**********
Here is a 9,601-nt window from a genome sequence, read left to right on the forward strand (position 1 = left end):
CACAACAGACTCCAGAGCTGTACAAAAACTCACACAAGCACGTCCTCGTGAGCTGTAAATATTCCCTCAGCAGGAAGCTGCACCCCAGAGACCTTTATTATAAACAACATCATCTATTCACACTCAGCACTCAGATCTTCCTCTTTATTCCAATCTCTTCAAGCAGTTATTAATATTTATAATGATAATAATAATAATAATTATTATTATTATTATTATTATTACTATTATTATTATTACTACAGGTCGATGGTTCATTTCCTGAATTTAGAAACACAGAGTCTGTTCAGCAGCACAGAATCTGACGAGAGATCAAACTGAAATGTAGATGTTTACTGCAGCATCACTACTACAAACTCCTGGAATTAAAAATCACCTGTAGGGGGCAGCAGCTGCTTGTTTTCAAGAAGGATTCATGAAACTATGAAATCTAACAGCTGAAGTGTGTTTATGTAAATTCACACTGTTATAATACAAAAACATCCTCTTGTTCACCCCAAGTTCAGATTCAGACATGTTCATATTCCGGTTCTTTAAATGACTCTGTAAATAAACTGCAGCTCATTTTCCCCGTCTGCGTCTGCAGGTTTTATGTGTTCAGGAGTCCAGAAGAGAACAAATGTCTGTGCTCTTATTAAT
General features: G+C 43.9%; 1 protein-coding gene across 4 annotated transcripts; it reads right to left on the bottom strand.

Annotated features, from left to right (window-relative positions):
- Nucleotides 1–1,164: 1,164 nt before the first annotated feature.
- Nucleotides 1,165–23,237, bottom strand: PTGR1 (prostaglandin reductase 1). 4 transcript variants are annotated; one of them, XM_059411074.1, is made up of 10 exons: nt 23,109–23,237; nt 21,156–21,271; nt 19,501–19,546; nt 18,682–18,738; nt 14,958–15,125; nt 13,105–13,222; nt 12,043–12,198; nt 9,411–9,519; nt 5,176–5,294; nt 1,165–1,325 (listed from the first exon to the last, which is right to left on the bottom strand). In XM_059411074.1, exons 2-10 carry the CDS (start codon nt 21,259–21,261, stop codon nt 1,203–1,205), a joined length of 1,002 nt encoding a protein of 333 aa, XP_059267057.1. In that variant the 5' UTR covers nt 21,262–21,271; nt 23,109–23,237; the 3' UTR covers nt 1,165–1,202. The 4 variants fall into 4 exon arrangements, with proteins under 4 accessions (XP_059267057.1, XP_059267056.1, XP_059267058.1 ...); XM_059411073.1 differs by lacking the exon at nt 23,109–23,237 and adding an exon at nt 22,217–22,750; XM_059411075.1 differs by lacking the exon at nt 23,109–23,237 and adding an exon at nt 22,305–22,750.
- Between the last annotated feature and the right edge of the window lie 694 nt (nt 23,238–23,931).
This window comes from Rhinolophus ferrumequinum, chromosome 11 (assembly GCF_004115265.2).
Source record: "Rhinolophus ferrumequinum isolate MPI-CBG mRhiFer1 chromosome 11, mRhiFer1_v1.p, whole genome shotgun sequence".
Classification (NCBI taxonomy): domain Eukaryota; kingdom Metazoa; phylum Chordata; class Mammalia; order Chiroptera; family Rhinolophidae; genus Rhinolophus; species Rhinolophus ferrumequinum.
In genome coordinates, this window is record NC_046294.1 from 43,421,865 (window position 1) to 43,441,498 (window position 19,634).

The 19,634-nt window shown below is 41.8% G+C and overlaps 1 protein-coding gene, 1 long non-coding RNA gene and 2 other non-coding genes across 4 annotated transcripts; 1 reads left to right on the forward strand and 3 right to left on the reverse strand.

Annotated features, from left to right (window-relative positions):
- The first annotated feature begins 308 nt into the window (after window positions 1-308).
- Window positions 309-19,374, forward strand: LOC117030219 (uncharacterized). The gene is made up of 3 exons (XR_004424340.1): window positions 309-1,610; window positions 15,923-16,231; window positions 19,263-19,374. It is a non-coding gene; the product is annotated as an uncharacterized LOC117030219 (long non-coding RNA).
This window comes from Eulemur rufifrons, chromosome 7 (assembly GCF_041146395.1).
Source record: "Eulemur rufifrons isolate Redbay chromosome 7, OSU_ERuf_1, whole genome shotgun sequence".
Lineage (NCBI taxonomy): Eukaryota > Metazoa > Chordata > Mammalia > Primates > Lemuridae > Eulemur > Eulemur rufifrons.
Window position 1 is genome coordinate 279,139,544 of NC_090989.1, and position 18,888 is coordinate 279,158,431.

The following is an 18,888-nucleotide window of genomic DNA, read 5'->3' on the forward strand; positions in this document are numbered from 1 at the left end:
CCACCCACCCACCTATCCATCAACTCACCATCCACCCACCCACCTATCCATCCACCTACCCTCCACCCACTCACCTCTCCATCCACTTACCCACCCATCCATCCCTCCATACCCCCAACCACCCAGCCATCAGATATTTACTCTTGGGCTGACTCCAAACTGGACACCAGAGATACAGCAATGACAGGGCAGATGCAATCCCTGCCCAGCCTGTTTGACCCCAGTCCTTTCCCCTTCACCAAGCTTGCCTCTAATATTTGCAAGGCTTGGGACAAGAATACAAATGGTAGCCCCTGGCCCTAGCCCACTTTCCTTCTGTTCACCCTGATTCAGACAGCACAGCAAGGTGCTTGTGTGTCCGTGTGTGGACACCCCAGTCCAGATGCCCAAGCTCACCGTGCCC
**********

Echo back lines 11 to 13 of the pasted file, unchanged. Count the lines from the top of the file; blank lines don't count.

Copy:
In genome coordinates, this window is record NC_046294.1 from 43,421,865 (window position 1) to 43,441,498 (window position 19,634).

The 19,634-nt window shown below is 41.8% G+C and overlaps 1 protein-coding gene, 1 long non-coding RNA gene and 2 other non-coding genes across 4 annotated transcripts; 1 reads left to right on the forward strand and 3 right to left on the reverse strand.

Annotated features, from left to right (window-relative positions):